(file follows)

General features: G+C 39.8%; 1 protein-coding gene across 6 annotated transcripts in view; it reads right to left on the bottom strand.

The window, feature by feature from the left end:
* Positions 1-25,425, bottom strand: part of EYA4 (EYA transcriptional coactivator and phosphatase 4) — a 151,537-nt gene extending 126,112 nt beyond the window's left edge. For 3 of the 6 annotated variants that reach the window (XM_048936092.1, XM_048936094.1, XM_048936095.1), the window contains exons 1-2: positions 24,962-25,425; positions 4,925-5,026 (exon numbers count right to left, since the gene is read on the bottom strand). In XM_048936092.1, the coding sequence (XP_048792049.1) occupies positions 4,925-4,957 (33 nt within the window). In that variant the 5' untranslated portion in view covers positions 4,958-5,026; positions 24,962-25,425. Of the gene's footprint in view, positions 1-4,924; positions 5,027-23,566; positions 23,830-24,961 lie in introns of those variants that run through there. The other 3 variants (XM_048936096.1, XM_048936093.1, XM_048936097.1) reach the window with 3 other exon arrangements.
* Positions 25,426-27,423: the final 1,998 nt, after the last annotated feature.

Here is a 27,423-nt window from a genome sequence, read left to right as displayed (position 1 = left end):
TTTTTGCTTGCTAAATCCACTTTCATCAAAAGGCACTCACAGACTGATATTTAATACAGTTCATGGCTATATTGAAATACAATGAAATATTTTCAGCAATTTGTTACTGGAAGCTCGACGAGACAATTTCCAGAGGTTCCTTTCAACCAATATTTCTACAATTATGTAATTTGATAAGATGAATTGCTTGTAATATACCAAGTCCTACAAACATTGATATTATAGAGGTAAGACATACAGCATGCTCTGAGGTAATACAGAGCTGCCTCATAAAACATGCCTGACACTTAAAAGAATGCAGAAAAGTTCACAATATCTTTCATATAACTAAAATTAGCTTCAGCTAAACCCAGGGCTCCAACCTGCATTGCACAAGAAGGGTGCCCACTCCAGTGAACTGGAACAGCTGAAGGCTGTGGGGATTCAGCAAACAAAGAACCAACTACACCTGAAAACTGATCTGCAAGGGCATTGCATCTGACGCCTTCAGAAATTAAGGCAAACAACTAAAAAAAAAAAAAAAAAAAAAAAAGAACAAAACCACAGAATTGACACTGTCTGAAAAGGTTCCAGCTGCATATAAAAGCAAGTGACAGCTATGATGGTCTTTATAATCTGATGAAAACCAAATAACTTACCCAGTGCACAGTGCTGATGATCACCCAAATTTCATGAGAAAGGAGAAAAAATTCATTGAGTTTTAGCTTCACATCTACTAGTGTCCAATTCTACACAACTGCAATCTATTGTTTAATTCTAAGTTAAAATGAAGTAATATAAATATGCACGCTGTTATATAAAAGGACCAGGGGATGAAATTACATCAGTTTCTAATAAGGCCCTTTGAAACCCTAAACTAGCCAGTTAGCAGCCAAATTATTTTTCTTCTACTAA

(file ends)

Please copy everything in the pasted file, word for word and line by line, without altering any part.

General features: G+C 39.8%; 1 protein-coding gene across 6 annotated transcripts in view; it reads right to left on the bottom strand.

The window, feature by feature from the left end:
* Positions 1-25,425, bottom strand: part of EYA4 (EYA transcriptional coactivator and phosphatase 4) — a 151,537-nt gene extending 126,112 nt beyond the window's left edge. For 3 of the 6 annotated variants that reach the window (XM_048936092.1, XM_048936094.1, XM_048936095.1), the window contains exons 1-2: positions 24,962-25,425; positions 4,925-5,026 (exon numbers count right to left, since the gene is read on the bottom strand). In XM_048936092.1, the coding sequence (XP_048792049.1) occupies positions 4,925-4,957 (33 nt within the window). In that variant the 5' untranslated portion in view covers positions 4,958-5,026; positions 24,962-25,425. Of the gene's footprint in view, positions 1-4,924; positions 5,027-23,566; positions 23,830-24,961 lie in introns of those variants that run through there. The other 3 variants (XM_048936096.1, XM_048936093.1, XM_048936097.1) reach the window with 3 other exon arrangements.
* Positions 25,426-27,423: the final 1,998 nt, after the last annotated feature.

Here is a 27,423-nt window from a genome sequence, read left to right as displayed (position 1 = left end):
TTTTTGCTTGCTAAATCCACTTTCATCAAAAGGCACTCACAGACTGATATTTAATACAGTTCATGGCTATATTGAAATACAATGAAATATTTTCAGCAATTTGTTACTGGAAGCTCGACGAGACAATTTCCAGAGGTTCCTTTCAACCAATATTTCTACAATTATGTAATTTGATAAGATGAATTGCTTGTAATATACCAAGTCCTACAAACATTGATATTATAGAGGTAAGACATACAGCATGCTCTGAGGTAATACAGAGCTGCCTCATAAAACATGCCTGACACTTAAAAGAATGCAGAAAAGTTCACAATATCTTTCATATAACTAAAATTAGCTTCAGCTAAACCCAGGGCTCCAACCTGCATTGCACAAGAAGGGTGCCCACTCCAGTGAACTGGAACAGCTGAAGGCTGTGGGGATTCAGCAAACAAAGAACCAACTACACCTGAAAACTGATCTGCAAGGGCATTGCATCTGACGCCTTCAGAAATTAAGGCAAACAACTAAAAAAAAAAAAAAAAAAAAAAAAGAACAAAACCACAGAATTGACACTGTCTGAAAAGGTTCCAGCTGCATATAAAAGCAAGTGACAGCTATGATGGTCTTTATAATCTGATGAAAACCAAATAACTTACCCAGTGCACAGTGCTGATGATCACCCAAATTTCATGAGAAAGGAGAAAAAATTCATTGAGTTTTAGCTTCACATCTACTAGTGTCCAATTCTACACAACTGCAATCTATTGTTTAATTCTAAGTTAAAATGAAGTAATATAAATATGCACGCTGTTATATAAAAGGACCAGGGGATGAAATTACATCAGTTTCTAATAAGGCCCTTTGAAACCCTAAACTAGCCAGTTAGCAGCCAAATTATTTTTCTTCTACTAA